Author Topic: Myers Stirling Stove Fan  (Read 2074 times)

Offline Dave Otto

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Re: Myers Stirling Stove Fan
« Reply #30 on: October 25, 2019, 04:48:11 PM »
I think that put a small groove so the oil could flow around the bearing race; that was 15 years ago when I built it. :) The oil tends to collect in the outer race and gets spread around when the fan runs.
I only add a few drops once in a while, usually when running all day at a show.

Dave

Offline bent

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Re: Myers Stirling Stove Fan
« Reply #31 on: November 25, 2019, 06:40:41 PM »
A bit more done in our icy cold garage this weekend.  I bought a flycutter from McMaster to use to finish the upper housing displacer piston bore.  But they only sold 2-1/2" long bits of M2 tool steel for the cutter, and I needed to try and bore to 4.25" or so.  So, bought a longer chunk of A2 steel, and ground and hardened it.  Then re-ground it when I realized I hadn't provided enough relief...and then re-honed it at home several times because it got dull very quickly and the little mini mill would stall out.  Sorry, no photos of this process.  I do need to buy a decent bit of M2 for it though, the A2 just won't harden up as good as the high speed steels.

But the setup and freshly bored part was the same as needed to bore the relief cuts for the standoffs that hold the upper housing to the base.  The standoffs are 0.50" diameter, which puts the relief cuts at 9/16" diameter per print.  Hmm, no 9/16" cutters in my inventory so it looks like I need to use the boring head.  I dialed in on the centers of the bolt holes using a drill bit, switched to a 1/2" end mill in a collet to cut to a set depth (and marked the depth of the bit in the collet to hopefully get pretty close to the same depth on each of 4 cuts) (photo 1).  Then swapped the cutter for the boring head, dialed in to +.030" from just kissing the 0.5" cut, and slowly, slowly at low speed made the final pass (photo 2).  Rinse and repeat for 3 more holes...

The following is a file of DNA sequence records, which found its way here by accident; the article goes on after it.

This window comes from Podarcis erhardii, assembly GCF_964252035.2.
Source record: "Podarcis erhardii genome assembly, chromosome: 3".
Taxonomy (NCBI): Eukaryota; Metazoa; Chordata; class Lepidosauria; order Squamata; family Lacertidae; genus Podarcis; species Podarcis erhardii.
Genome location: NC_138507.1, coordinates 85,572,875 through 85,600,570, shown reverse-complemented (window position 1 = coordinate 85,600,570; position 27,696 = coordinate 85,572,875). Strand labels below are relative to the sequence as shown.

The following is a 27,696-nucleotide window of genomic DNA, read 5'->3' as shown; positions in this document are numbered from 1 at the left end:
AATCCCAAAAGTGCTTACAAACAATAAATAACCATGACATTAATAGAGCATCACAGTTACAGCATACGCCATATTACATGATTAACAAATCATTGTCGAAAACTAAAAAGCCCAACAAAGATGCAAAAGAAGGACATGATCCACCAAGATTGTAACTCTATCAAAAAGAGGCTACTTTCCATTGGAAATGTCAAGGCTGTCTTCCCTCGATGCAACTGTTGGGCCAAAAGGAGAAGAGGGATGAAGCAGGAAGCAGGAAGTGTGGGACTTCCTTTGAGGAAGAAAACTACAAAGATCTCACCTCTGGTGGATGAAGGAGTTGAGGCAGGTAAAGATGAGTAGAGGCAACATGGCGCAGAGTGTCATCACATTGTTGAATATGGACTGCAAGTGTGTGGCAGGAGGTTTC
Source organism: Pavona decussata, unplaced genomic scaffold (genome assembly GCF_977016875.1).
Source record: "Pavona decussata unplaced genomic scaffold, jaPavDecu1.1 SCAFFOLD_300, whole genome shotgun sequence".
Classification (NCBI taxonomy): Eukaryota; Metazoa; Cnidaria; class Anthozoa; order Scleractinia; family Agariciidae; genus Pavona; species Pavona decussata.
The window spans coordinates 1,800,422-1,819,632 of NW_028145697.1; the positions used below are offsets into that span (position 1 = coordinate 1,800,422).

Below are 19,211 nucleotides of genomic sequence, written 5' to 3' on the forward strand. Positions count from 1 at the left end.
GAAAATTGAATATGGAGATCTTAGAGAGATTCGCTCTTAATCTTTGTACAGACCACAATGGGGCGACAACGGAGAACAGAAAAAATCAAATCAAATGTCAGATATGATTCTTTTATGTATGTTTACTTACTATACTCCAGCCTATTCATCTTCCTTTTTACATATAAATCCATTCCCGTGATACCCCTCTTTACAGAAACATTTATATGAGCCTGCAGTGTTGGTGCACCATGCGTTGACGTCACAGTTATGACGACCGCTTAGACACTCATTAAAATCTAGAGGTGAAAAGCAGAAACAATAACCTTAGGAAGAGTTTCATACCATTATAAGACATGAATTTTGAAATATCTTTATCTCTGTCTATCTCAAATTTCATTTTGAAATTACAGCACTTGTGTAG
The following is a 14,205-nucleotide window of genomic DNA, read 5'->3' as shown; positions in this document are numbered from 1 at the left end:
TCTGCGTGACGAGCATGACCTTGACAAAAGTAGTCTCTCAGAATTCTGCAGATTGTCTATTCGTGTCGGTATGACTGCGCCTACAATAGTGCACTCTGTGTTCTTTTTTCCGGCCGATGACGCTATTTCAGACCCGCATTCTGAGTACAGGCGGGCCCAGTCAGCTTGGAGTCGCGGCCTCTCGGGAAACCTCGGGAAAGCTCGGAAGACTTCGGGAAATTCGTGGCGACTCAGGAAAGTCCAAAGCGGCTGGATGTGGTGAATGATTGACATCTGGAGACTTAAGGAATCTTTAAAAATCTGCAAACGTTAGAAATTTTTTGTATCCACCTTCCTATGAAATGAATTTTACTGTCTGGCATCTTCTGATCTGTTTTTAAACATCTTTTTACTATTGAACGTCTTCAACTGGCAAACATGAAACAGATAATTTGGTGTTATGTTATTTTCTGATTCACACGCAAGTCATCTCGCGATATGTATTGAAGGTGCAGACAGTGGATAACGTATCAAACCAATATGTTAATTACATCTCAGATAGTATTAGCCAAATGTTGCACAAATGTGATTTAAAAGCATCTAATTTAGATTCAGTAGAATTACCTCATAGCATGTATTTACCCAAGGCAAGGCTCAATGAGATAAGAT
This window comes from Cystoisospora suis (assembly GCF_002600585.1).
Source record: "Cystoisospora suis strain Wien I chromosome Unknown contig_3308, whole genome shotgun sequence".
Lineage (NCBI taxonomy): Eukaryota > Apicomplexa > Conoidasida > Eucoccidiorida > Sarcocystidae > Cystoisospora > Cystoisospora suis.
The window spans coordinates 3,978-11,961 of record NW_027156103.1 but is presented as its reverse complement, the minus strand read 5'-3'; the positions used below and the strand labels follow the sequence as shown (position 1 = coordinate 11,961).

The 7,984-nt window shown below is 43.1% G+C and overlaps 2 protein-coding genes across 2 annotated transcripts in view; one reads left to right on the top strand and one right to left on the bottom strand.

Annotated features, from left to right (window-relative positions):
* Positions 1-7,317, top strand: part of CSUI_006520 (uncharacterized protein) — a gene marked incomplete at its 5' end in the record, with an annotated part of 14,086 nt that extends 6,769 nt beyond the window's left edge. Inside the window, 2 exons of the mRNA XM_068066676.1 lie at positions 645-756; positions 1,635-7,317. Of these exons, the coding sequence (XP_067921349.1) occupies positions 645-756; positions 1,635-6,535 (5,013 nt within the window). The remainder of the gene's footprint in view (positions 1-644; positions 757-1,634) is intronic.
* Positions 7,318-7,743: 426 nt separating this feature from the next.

It was only just 4 pm by then, so flipped the part over and bored the power piston sleeve bore to about 4.787 (photo 3).  The electronic calipers would not fire up (dead or nearly so batteries), so switched over to my Fowler vernier calipers for measuring the bore.  The steel sleeve provided for this is a rather amazingly round and precise 4.785, with similarly smooth and round i.d., very nice material.  You can see (photo 4) I got pretty close to the mark, probably could have been .001-.002" tighter, but the next step is to loctite the sleeve into the bore, so I wasn't looking for a tight press fit, just a snug slip fit.  These parts came to work with me today, in hopes I can find some old cylindrical mating loctite to set the parts up.

Last a quick family shot of the pieces so far sitting on the garage stairs (photo 5).  Then back inside to warm up with some half-decent Costco (really Jamesons) Irish whiskey (it being Sunday after all) and a steak. :wine1:


Offline Ye-Ole Steam Dude

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Re: Myers Stirling Stove Fan
« Reply #32 on: November 25, 2019, 08:19:05 PM »
Hello Bent,

Looking real good and some nice machine work on your behalf. That is a trick little dude to grab a hold and work with :ROFL:

Have a great day,
Thomas

Offline bent

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Re: Myers Stirling Stove Fan
« Reply #33 on: November 26, 2019, 06:03:37 PM »
Thanks Thomas!